Opioid addiction is a rare problem

Dr David Lussier, director of the external clinic in chronic pain management at the Institut universitaire de gériatrie de Montréal, has written a letter to the newspaper La Presse to demand a more balanced coverage of opioid prescriptions in their pages.  This letter was written in reaction to a series of articles published recently, and over the last three years, which highlight the risks of addiction to prescription opioids, and do not make a clear distinction between addiction and dependance, which is a normal reaction to narcotics and many other drugs, even in a therapeutic and controlled situation.  "Opioids are prescribed to treat severe pain, whether it is acute or chronic" says Dr. Lussier.  He wants more attention to be given to pain patients, which are rarely featured in the media.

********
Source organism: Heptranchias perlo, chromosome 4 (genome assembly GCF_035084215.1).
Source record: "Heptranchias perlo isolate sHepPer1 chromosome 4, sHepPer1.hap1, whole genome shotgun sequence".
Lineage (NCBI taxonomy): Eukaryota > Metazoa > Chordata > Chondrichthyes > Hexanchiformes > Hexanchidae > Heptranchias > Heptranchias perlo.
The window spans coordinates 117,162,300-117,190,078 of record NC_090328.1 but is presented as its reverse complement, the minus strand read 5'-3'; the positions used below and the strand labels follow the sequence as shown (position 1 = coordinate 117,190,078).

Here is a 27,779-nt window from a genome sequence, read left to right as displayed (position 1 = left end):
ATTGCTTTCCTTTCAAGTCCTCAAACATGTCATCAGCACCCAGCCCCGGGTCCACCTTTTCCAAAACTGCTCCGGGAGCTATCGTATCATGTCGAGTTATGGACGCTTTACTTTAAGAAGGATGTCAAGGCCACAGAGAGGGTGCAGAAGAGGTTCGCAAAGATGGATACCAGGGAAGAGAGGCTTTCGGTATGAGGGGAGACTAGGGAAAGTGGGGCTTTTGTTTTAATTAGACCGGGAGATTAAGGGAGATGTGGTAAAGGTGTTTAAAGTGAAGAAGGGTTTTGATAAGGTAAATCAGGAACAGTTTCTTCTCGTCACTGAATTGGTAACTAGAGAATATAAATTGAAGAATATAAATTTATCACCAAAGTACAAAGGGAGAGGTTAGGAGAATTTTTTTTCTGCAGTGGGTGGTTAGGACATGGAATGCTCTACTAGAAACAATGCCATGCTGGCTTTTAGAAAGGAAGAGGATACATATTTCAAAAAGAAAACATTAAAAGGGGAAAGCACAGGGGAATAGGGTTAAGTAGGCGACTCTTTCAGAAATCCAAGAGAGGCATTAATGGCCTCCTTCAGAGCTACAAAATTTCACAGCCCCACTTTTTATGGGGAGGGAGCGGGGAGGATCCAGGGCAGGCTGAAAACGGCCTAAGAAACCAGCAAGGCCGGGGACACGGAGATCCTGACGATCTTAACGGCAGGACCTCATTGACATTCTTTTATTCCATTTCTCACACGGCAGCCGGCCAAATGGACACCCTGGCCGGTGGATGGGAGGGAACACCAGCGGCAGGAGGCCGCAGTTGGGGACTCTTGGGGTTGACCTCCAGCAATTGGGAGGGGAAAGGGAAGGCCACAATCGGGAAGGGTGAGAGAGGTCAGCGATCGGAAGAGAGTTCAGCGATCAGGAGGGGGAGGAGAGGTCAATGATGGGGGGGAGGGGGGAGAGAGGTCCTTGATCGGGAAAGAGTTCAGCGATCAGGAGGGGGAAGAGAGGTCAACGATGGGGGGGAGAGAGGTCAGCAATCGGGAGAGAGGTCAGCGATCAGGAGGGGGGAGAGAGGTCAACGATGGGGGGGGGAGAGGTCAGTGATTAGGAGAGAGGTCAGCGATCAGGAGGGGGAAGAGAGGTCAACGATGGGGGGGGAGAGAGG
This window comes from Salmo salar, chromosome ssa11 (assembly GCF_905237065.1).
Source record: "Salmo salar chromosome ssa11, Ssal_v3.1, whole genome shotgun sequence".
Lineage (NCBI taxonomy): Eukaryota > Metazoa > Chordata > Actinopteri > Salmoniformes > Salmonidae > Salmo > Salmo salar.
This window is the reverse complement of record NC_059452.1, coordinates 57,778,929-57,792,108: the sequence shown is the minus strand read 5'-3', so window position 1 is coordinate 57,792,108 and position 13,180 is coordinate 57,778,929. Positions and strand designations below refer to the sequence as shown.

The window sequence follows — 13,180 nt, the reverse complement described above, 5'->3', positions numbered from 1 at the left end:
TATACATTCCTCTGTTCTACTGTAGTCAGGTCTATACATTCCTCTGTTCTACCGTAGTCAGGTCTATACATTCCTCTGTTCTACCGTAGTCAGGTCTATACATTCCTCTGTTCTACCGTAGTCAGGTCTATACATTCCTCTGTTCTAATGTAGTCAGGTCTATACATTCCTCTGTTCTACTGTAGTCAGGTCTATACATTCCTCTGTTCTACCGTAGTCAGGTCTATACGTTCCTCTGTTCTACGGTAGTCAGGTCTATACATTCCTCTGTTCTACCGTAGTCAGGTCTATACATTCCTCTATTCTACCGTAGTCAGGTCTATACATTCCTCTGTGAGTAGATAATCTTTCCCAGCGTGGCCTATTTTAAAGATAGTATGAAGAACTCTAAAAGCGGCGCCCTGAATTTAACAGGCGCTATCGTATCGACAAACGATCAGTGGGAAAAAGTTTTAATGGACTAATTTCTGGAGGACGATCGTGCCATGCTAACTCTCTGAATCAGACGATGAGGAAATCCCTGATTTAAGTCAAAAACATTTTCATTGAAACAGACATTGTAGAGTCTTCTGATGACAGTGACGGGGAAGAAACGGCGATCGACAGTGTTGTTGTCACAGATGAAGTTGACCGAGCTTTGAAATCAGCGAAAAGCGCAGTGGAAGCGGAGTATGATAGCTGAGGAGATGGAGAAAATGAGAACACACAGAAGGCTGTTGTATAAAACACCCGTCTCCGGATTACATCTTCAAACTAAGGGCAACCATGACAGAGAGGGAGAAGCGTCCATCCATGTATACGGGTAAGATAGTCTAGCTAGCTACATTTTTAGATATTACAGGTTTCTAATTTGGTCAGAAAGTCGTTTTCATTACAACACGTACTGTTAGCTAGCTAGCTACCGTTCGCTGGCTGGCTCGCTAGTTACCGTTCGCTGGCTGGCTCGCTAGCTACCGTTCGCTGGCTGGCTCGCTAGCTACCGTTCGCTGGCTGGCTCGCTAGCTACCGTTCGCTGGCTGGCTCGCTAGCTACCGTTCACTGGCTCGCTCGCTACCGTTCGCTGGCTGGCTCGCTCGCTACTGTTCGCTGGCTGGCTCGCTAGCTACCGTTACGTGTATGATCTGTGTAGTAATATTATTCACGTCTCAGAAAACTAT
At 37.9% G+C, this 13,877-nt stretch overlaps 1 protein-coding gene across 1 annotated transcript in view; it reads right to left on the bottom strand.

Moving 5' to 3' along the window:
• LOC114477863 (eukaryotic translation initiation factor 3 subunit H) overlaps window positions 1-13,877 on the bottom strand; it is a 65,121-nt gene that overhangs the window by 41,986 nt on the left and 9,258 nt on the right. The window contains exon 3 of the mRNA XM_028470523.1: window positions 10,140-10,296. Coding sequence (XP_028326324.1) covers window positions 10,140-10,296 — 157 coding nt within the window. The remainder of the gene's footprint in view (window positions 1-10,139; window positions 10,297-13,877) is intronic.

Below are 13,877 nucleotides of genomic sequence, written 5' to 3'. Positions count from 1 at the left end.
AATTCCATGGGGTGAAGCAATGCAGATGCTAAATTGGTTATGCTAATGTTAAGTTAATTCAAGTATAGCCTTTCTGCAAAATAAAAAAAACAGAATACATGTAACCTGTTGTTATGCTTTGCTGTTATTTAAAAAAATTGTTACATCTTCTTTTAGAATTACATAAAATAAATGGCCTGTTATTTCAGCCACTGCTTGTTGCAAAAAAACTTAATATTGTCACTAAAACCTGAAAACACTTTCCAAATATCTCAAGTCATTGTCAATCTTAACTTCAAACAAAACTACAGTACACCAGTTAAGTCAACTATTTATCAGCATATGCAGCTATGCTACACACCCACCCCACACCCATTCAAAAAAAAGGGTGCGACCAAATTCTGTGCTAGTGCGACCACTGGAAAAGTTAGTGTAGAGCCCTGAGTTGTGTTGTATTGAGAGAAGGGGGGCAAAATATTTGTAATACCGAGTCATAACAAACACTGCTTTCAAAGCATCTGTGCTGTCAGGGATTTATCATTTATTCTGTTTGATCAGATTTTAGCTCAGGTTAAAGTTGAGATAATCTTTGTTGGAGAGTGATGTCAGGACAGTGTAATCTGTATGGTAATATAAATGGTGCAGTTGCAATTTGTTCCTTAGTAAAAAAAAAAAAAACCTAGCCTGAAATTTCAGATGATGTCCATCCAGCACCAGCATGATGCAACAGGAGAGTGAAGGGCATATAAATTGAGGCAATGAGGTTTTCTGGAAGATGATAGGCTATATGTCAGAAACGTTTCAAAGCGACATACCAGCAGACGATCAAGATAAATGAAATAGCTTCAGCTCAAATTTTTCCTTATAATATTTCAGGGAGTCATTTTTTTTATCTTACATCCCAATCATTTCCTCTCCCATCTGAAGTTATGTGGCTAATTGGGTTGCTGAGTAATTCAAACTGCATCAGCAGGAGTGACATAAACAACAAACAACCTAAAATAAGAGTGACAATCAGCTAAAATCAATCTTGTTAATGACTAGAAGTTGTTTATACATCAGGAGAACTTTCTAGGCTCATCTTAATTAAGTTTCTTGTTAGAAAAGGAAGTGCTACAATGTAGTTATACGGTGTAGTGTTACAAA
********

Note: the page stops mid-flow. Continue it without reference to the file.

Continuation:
Dr. Lussier explains that it is essential to closely control opioid consumption, but that the risks of addiction should not be exagerated for these drugs that remain essential to treat many cases of chronic and acute pain.  Studies indicate less than 5% of patients are at risk of becoming addicted.  He notices in his own practice that media coverage increases the often unjustified fears of patients who would benefit from these drugs.  

In response to this letter, the journalist Katia Gagnon reminds readers that she concluded her series of articles by presenting the case of Mrs. Lise Lapierre, whose life was changed, for the better, by taking opioids, and the testimony of Dr. Aline Boulanger, who deplore that chronic pain patients are often under-diagnosed and under-treated.  

Read the letter by Dr. Lussier, and the response of Ms. Gagnon: La dépendance aux opiacés, un problème rare, in La Presse (French only)

Read the article by Katia Gagnon, which includes the testimony of Lise Lapierre: La morphine m'a sauvée (French only)